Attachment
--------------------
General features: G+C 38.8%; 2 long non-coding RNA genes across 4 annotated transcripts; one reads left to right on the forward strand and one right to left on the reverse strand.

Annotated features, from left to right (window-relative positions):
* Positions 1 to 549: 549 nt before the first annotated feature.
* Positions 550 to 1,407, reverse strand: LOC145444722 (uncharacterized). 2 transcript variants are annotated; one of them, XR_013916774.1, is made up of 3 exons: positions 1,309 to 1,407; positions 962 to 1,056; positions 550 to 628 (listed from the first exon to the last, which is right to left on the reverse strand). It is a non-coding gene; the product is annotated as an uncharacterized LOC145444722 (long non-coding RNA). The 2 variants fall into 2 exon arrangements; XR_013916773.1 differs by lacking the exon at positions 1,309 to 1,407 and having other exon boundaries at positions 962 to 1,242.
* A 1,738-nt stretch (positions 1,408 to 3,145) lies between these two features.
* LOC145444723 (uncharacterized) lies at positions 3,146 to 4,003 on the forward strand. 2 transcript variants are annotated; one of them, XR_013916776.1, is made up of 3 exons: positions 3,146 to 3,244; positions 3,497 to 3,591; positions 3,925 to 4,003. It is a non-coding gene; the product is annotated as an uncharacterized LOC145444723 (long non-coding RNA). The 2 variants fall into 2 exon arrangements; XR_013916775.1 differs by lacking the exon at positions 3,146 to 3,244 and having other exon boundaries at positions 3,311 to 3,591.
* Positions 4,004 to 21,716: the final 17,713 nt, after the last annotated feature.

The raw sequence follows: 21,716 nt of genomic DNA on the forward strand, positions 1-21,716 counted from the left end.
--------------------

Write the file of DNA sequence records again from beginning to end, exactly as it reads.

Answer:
General features: G+C 38.8%; 2 long non-coding RNA genes across 4 annotated transcripts; one reads left to right on the forward strand and one right to left on the reverse strand.

Annotated features, from left to right (window-relative positions):
* Positions 1 to 549: 549 nt before the first annotated feature.
* Positions 550 to 1,407, reverse strand: LOC145444722 (uncharacterized). 2 transcript variants are annotated; one of them, XR_013916774.1, is made up of 3 exons: positions 1,309 to 1,407; positions 962 to 1,056; positions 550 to 628 (listed from the first exon to the last, which is right to left on the reverse strand). It is a non-coding gene; the product is annotated as an uncharacterized LOC145444722 (long non-coding RNA). The 2 variants fall into 2 exon arrangements; XR_013916773.1 differs by lacking the exon at positions 1,309 to 1,407 and having other exon boundaries at positions 962 to 1,242.
* A 1,738-nt stretch (positions 1,408 to 3,145) lies between these two features.
* LOC145444723 (uncharacterized) lies at positions 3,146 to 4,003 on the forward strand. 2 transcript variants are annotated; one of them, XR_013916776.1, is made up of 3 exons: positions 3,146 to 3,244; positions 3,497 to 3,591; positions 3,925 to 4,003. It is a non-coding gene; the product is annotated as an uncharacterized LOC145444723 (long non-coding RNA). The 2 variants fall into 2 exon arrangements; XR_013916775.1 differs by lacking the exon at positions 3,146 to 3,244 and having other exon boundaries at positions 3,311 to 3,591.
* Positions 4,004 to 21,716: the final 17,713 nt, after the last annotated feature.

The raw sequence follows: 21,716 nt of genomic DNA on the forward strand, positions 1-21,716 counted from the left end.